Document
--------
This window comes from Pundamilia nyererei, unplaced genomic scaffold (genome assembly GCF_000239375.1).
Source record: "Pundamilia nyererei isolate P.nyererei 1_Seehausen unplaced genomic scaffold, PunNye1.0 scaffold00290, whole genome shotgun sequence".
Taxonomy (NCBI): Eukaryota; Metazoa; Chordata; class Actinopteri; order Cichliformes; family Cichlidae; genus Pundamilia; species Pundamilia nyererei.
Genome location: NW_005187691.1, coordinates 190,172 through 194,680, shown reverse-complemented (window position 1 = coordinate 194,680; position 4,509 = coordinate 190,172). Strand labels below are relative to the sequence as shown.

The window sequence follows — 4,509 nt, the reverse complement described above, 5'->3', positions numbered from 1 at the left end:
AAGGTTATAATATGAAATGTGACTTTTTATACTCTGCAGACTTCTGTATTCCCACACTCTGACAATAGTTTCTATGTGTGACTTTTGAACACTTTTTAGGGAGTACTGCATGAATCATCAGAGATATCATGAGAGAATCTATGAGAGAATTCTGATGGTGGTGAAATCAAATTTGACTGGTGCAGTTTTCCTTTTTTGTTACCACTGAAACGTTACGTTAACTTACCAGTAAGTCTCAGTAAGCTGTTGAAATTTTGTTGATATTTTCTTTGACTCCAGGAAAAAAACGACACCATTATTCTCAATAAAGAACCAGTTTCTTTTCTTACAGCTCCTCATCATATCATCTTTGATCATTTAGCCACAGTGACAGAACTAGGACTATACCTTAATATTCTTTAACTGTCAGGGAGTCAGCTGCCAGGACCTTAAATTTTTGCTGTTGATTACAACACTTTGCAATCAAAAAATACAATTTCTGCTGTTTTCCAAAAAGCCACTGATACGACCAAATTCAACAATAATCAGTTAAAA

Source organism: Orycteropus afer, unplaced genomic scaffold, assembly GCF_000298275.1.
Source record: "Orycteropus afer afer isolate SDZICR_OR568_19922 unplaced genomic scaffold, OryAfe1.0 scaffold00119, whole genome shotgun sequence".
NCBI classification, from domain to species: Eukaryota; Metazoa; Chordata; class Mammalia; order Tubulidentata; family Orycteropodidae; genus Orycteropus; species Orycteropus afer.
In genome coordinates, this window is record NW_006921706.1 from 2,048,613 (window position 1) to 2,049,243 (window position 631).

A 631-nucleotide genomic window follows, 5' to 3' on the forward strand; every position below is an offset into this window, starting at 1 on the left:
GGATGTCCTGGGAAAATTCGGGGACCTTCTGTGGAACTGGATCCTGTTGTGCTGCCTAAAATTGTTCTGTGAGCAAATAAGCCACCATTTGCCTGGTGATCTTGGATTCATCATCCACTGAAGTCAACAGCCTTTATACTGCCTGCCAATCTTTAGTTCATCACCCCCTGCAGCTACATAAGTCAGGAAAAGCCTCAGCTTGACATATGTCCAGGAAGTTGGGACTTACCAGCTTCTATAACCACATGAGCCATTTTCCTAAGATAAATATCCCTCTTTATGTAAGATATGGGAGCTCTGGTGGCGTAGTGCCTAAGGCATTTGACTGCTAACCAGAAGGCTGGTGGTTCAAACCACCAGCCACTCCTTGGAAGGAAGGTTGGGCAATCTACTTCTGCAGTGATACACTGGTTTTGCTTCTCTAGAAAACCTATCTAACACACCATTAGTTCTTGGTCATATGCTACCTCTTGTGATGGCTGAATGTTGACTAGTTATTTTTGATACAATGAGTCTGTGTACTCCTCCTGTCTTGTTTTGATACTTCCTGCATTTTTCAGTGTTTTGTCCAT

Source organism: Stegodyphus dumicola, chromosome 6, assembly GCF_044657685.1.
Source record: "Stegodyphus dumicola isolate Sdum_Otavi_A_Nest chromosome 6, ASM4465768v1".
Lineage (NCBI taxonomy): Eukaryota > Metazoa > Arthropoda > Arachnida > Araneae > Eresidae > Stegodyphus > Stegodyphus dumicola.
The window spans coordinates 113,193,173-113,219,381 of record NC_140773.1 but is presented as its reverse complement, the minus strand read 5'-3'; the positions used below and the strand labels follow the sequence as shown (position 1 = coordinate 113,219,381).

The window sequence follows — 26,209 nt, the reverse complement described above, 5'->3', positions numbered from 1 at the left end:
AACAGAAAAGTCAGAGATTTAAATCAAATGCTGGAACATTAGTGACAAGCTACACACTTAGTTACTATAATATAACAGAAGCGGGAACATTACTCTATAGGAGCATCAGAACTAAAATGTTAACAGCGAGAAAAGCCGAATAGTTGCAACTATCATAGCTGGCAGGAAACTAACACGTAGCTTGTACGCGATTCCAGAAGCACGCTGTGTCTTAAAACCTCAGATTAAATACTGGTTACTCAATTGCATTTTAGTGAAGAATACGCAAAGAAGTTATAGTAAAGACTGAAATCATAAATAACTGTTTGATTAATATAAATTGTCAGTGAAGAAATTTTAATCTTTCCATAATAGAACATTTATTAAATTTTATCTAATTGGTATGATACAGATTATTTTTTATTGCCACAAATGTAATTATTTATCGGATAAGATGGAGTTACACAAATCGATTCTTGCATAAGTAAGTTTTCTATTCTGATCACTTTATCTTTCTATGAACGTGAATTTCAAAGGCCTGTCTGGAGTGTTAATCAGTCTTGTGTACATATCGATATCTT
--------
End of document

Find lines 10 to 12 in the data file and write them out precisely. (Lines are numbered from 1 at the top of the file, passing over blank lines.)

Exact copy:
In genome coordinates, this window is record NW_006921706.1 from 2,048,613 (window position 1) to 2,049,243 (window position 631).

A 631-nucleotide genomic window follows, 5' to 3' on the forward strand; every position below is an offset into this window, starting at 1 on the left:
GGATGTCCTGGGAAAATTCGGGGACCTTCTGTGGAACTGGATCCTGTTGTGCTGCCTAAAATTGTTCTGTGAGCAAATAAGCCACCATTTGCCTGGTGATCTTGGATTCATCATCCACTGAAGTCAACAGCCTTTATACTGCCTGCCAATCTTTAGTTCATCACCCCCTGCAGCTACATAAGTCAGGAAAAGCCTCAGCTTGACATATGTCCAGGAAGTTGGGACTTACCAGCTTCTATAACCACATGAGCCATTTTCCTAAGATAAATATCCCTCTTTATGTAAGATATGGGAGCTCTGGTGGCGTAGTGCCTAAGGCATTTGACTGCTAACCAGAAGGCTGGTGGTTCAAACCACCAGCCACTCCTTGGAAGGAAGGTTGGGCAATCTACTTCTGCAGTGATACACTGGTTTTGCTTCTCTAGAAAACCTATCTAACACACCATTAGTTCTTGGTCATATGCTACCTCTTGTGATGGCTGAATGTTGACTAGTTATTTTTGATACAATGAGTCTGTGTACTCCTCCTGTCTTGTTTTGATACTTCCTGCATTTTTCAGTGTTTTGTCCAT